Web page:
Bad news for dollar bulls (if there are any left). Rapper Jay-Z has joined Brazilian supermodel Giselle Bundchen in disparaging the Yankee dollar. In a recent video, he's seen flashing a bill fold not of dollar bills, but 500 euro bills. The dollar's out. (If you're not familiar with Jay-Z, he's a hip-hop mogul—net worth over $500 million—the king of bling.)
Jay-Z, the New Alan Greenspan
By Staff, The Wall Street Journal
Consider the repercussions. Will 50 Cent have to change his name to 50 Kroner? Will diamond encrusted euro signs become the next must-have accessory?
These guys have it all wrong. If they're abandoning the dollar for a stronger currency, they ought to be flashing the Canadian dollar—the blingiest currency of them all. But perhaps they're concerned the salmon-colored "Loonie" doesn't send the right message.
We don't make dollar bets—short-term currency swings are as devilish to time as stock moves—but the fact Hollywood's gone bearish on the dollar is about as good a reason you can get to totally disregard the dollar as a market negative. If news of dollar weakness has filtered through to Gisele's pretty ears, we're well satisfied there's no surprise factor left for a weak dollar to move the market much in any direction.
The market moves on surprises, not the well-known, but it also moves on fundamentals. How, fundamentally, does a weak dollar hurt stocks? Look at it this way, if you have a global portfolio (and most of you should) it makes your foreign stocks look like super performers relatively. But if you're investing US dollars in US stocks, the dollar's strength doesn't matter one bit. We can quibble over whether foreigners will be less interested in US stocks based on their dour dollar sentiment—but remember, US and foreign markets correlate strongly. If foreign stocks want to rise a lot, US stocks are likely to follow. And, if you invest globally, it doesn't much matter who wins this year's horse race!
Even recent history doesn't support weak dollar fears. The dollar's been generally weakening (it strengthened in 2005, but otherwise was weak) during this entire bull market. Said another way: The dollar fell; US stocks rose. The dollar strengthened against all major currencies in 2000 and 2001, while stocks fell—a lot! A strong dollar didn't help us then, why should it help us now? Stocks can rise and fall no matter which way the dollar's heading. And because currencies are so cyclical, the currency impact on a global portfolio nets out to very little over long periods.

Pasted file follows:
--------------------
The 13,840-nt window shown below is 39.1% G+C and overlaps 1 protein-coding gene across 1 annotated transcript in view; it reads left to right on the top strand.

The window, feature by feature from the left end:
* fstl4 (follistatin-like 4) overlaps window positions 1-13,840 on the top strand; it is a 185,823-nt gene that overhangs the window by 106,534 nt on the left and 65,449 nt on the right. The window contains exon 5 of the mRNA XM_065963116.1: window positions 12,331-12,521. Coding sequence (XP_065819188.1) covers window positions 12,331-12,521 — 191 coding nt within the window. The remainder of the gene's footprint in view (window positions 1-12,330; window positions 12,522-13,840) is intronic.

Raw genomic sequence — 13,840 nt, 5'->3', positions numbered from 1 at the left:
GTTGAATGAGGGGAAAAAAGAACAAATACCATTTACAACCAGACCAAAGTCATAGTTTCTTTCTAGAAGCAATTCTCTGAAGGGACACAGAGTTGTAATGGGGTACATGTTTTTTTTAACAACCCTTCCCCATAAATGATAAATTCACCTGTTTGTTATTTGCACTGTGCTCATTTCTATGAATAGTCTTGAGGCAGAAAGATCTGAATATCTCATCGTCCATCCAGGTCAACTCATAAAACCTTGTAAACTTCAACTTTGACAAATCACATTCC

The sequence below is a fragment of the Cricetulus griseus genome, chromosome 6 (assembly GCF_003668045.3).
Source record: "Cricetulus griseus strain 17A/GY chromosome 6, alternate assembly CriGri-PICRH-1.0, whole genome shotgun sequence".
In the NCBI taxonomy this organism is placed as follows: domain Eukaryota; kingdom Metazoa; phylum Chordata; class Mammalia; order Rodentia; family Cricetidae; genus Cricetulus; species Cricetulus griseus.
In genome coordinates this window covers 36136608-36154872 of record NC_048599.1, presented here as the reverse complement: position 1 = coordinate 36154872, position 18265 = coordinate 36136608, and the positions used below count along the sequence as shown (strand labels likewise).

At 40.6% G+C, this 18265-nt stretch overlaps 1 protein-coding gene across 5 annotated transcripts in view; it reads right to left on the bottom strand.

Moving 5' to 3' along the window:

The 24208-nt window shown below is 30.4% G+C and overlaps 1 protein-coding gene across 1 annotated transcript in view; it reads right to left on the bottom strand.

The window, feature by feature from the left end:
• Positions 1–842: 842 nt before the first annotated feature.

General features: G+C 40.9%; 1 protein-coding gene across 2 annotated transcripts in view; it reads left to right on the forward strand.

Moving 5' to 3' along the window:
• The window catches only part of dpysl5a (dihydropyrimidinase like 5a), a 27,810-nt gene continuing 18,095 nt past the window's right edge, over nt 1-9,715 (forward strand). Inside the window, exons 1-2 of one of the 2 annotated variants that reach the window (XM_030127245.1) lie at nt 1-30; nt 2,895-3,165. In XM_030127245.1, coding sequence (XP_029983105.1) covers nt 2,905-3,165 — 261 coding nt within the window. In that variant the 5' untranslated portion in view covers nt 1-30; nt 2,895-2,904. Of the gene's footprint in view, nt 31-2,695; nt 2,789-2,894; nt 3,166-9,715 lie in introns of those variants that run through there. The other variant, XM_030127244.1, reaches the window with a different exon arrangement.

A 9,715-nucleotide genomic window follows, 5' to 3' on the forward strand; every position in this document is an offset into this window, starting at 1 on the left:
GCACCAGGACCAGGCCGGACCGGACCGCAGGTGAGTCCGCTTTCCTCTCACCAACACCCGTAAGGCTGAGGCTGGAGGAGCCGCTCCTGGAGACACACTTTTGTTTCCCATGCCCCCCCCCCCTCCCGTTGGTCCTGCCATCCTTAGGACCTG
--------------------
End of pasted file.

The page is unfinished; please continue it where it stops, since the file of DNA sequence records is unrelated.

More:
Consider this weak dollar positive—it makes our exports more competitive and shrinks our trade deficit.
Exports Help Shrink the Trade Deficit to Lowest Level in Two Years
By Michael M. Grynbaum, The New York Times
Frankly, we don't view a big trade deficit as a negative, nor a shrinking deficit as inherently good. Exports just aren't that important an economic driver and imports help keep our economy efficient and thriving:
Why We Trade
By Russell Roberts, Foreign Policy
We point this out to underscore the fickleness of investor concerns. Just a few months ago, headlines warned of impending doom because our big trade deficit was "unsustainable." Now that the trade deficit has shrunk, no one's shouting, "Yippee! We're saved!" Instead of fretting a big trade deficit, the media's moved on to agonizing over the dollar—both equally baseless fears.
All this fretting currency strength is overlooking a key fact—currencies by definition are zero sum. When one goes down, its corresponding pair is rising. In a global world, if you believe a weak currency is bad (or good—some folks hate a strong dollar) for one economy, you must also believe its corresponding strong currency is good (or bad) for the other economy. But there would be no net effect globally.
If you're planning a whirlwind European tour, then a weak dollar is likely a major bummer. Probably why jet-setting Giselle is so glum! And if you make your living in-and-outing currencies, you could be imperiled by dollar weakness. If that's not you, relax and let Jay-Z and Giselle fret the weak dollar—you don't need to.
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*The content contained in this article represents only the opinions and viewpoints of the Fisher Investments editorial staff.